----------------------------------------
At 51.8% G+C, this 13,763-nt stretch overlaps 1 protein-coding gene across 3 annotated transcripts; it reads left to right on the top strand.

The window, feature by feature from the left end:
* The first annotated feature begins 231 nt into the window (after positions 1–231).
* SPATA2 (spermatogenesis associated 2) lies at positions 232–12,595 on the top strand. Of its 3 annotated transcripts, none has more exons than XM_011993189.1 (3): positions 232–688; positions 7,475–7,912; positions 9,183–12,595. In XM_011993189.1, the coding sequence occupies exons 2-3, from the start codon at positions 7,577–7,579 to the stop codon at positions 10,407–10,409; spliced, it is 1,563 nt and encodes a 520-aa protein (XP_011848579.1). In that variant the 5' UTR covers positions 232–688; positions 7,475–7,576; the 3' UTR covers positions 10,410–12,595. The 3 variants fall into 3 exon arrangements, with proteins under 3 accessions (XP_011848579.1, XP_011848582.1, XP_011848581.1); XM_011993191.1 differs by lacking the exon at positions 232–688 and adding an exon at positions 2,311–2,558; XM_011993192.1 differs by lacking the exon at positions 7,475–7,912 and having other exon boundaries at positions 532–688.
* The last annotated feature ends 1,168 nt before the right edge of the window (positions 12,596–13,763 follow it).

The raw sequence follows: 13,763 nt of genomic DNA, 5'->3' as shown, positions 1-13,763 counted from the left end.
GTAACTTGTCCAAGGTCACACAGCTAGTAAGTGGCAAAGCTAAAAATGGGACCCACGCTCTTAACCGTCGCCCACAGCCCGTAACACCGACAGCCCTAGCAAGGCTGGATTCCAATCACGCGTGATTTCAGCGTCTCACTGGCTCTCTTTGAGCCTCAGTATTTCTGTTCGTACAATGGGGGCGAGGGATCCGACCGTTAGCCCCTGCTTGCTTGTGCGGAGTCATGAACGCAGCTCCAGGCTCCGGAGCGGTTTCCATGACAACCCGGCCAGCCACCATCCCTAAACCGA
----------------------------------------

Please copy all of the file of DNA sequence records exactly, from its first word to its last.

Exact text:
At 51.8% G+C, this 13,763-nt stretch overlaps 1 protein-coding gene across 3 annotated transcripts; it reads left to right on the top strand.

The window, feature by feature from the left end:
* The first annotated feature begins 231 nt into the window (after positions 1–231).
* SPATA2 (spermatogenesis associated 2) lies at positions 232–12,595 on the top strand. Of its 3 annotated transcripts, none has more exons than XM_011993189.1 (3): positions 232–688; positions 7,475–7,912; positions 9,183–12,595. In XM_011993189.1, the coding sequence occupies exons 2-3, from the start codon at positions 7,577–7,579 to the stop codon at positions 10,407–10,409; spliced, it is 1,563 nt and encodes a 520-aa protein (XP_011848579.1). In that variant the 5' UTR covers positions 232–688; positions 7,475–7,576; the 3' UTR covers positions 10,410–12,595. The 3 variants fall into 3 exon arrangements, with proteins under 3 accessions (XP_011848579.1, XP_011848582.1, XP_011848581.1); XM_011993191.1 differs by lacking the exon at positions 232–688 and adding an exon at positions 2,311–2,558; XM_011993192.1 differs by lacking the exon at positions 7,475–7,912 and having other exon boundaries at positions 532–688.
* The last annotated feature ends 1,168 nt before the right edge of the window (positions 12,596–13,763 follow it).

The raw sequence follows: 13,763 nt of genomic DNA, 5'->3' as shown, positions 1-13,763 counted from the left end.
GTAACTTGTCCAAGGTCACACAGCTAGTAAGTGGCAAAGCTAAAAATGGGACCCACGCTCTTAACCGTCGCCCACAGCCCGTAACACCGACAGCCCTAGCAAGGCTGGATTCCAATCACGCGTGATTTCAGCGTCTCACTGGCTCTCTTTGAGCCTCAGTATTTCTGTTCGTACAATGGGGGCGAGGGATCCGACCGTTAGCCCCTGCTTGCTTGTGCGGAGTCATGAACGCAGCTCCAGGCTCCGGAGCGGTTTCCATGACAACCCGGCCAGCCACCATCCCTAAACCGA